The vast majority of musicians – and artists in general – don’t make stacks of money. There are thousands of struggling musos for every Mick Jagger or Madonna, juggling day jobs and scraping savings to pursue their music. But this doesn’t mean your music isn’t a valuable asset worth protecting. Music NT discusses rights and royalties with an arts lawyer, a multinational publishing company, an APRA representative and a band signed to a prominent publishing company.
By law, the music you create or perform belongs to you and therefore so do any profits it generates (or helps to generate), unless otherwise agreed. Delwyn Everard is Deputy Director at not for profit legal organisation Arts Law. She reveals some preliminary steps musicians can take to protect their copyright.
Although profits are almost always going to be small when you’re starting out, it really does pay off to do your homework about what you’re entitled to as a songwriter or performing musician. Your music can make money in a huge number of ways apart from ticket or record sales – from being played on radio to being streamed on YouTube to being used in an advertisement. Heath Johns is Director of A&R at Universal Music Publishing-Australia, and shares some pointers on the different ways music can generate royalties, and how to catch a publishing company’s attention.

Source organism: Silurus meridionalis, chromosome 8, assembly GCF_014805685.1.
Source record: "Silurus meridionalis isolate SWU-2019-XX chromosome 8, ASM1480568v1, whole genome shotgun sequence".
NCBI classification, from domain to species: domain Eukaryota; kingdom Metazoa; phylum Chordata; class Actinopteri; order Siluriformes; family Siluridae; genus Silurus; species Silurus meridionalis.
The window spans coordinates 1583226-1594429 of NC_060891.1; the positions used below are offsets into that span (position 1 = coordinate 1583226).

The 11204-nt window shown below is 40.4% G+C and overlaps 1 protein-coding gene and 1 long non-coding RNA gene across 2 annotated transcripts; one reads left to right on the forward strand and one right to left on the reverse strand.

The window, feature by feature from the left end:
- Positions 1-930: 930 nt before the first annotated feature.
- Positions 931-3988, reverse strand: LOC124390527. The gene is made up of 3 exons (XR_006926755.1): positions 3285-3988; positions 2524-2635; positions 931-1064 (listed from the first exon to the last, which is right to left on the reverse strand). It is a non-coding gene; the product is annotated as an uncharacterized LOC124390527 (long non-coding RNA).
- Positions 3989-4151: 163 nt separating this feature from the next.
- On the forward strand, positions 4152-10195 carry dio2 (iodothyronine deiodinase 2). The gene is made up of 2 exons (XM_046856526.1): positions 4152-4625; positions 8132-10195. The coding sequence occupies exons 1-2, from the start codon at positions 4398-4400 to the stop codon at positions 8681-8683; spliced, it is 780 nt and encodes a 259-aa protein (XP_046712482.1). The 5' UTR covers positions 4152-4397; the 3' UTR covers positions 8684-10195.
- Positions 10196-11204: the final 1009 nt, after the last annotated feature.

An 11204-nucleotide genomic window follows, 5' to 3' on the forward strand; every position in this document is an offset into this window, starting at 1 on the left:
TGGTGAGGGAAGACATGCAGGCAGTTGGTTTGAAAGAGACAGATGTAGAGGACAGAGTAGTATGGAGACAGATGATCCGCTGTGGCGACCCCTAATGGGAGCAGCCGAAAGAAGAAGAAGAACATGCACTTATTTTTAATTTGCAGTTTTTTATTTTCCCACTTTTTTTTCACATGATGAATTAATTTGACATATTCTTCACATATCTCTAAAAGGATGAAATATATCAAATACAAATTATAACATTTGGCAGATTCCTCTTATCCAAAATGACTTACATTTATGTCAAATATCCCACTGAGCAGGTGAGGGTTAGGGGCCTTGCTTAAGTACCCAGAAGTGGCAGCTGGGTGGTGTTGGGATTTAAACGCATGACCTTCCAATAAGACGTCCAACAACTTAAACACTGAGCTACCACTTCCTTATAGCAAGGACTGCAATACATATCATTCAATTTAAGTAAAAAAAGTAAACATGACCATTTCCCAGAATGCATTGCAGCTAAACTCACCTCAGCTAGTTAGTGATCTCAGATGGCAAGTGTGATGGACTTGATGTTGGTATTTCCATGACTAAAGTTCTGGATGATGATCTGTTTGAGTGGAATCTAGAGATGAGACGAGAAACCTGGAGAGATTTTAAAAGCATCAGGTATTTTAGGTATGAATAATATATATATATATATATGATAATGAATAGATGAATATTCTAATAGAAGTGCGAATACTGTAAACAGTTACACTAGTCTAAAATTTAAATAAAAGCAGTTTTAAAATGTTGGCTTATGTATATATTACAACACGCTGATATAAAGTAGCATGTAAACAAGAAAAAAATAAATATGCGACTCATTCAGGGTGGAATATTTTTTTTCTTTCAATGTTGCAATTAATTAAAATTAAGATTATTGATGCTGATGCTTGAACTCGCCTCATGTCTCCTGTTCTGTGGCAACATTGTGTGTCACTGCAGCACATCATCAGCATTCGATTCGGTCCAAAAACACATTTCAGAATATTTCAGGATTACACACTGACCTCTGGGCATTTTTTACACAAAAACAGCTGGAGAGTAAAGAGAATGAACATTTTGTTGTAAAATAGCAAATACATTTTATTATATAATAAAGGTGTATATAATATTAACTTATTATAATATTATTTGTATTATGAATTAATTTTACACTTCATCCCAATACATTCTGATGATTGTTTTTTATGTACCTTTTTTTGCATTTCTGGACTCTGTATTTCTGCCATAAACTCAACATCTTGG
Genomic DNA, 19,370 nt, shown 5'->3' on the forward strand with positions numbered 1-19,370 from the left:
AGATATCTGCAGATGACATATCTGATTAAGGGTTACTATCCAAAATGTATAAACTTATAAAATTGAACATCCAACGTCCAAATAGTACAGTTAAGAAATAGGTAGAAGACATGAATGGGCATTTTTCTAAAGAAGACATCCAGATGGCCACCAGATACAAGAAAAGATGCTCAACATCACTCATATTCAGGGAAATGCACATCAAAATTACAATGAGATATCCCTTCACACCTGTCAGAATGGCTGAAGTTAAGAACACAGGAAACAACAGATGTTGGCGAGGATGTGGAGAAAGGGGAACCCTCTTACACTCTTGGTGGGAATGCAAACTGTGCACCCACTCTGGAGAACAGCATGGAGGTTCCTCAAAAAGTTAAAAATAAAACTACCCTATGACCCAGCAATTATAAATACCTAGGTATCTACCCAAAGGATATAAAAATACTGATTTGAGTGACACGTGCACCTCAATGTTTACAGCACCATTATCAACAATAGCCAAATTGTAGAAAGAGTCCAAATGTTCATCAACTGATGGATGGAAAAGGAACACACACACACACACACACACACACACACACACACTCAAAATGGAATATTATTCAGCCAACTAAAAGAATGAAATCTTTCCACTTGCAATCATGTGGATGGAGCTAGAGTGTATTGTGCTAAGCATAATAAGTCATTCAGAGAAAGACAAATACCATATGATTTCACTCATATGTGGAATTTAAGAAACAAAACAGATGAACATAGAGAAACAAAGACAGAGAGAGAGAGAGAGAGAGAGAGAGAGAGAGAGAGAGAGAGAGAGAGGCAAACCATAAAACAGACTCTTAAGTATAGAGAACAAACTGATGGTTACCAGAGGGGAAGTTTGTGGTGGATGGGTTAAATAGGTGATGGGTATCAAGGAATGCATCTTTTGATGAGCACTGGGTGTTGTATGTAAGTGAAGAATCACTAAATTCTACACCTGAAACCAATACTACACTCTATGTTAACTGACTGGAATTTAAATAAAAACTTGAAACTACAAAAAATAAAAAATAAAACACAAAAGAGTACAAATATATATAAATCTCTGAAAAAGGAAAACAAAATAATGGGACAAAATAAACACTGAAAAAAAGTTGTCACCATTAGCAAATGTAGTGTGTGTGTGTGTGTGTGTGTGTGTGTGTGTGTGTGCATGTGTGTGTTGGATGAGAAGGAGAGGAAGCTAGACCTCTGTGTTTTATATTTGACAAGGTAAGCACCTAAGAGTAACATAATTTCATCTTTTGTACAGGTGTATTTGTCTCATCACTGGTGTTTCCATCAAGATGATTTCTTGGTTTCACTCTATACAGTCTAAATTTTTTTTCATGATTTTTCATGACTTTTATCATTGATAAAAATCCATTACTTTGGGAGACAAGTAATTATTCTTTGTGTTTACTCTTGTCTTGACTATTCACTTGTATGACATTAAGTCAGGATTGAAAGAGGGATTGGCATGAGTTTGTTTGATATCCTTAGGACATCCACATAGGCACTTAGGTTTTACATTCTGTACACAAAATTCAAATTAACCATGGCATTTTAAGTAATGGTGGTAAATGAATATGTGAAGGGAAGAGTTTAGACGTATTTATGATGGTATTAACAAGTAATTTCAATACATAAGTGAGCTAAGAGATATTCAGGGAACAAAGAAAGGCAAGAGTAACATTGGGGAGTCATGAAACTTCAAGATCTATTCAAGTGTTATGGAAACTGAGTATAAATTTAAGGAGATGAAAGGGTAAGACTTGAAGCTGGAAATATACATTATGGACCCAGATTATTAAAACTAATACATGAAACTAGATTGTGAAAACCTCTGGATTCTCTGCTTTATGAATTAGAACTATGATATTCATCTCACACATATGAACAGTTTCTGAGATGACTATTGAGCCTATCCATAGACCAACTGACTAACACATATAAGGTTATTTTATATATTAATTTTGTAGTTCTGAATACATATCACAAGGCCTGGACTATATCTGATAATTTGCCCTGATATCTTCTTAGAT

Phil Eaton is APRA’s NT Writer Services Representative, and explains why every musician should join a royalty collection agency such as APRA, and making the most of your membership.
The more established you become as a musician, the higher the profits from a wider range of sources, and the more people will want a slice of the pie. It’s good to be on top of how to best protect your rights to make sure you get your fair share of the royalties, but also to ensure you maintain a degree of creative control. Sam Lockwood of award-winning powerhouse outfit The Jezabels muses on the benefits of working with publishing companies and the importance of striking a balance between personal principles and the practicalities of publishing.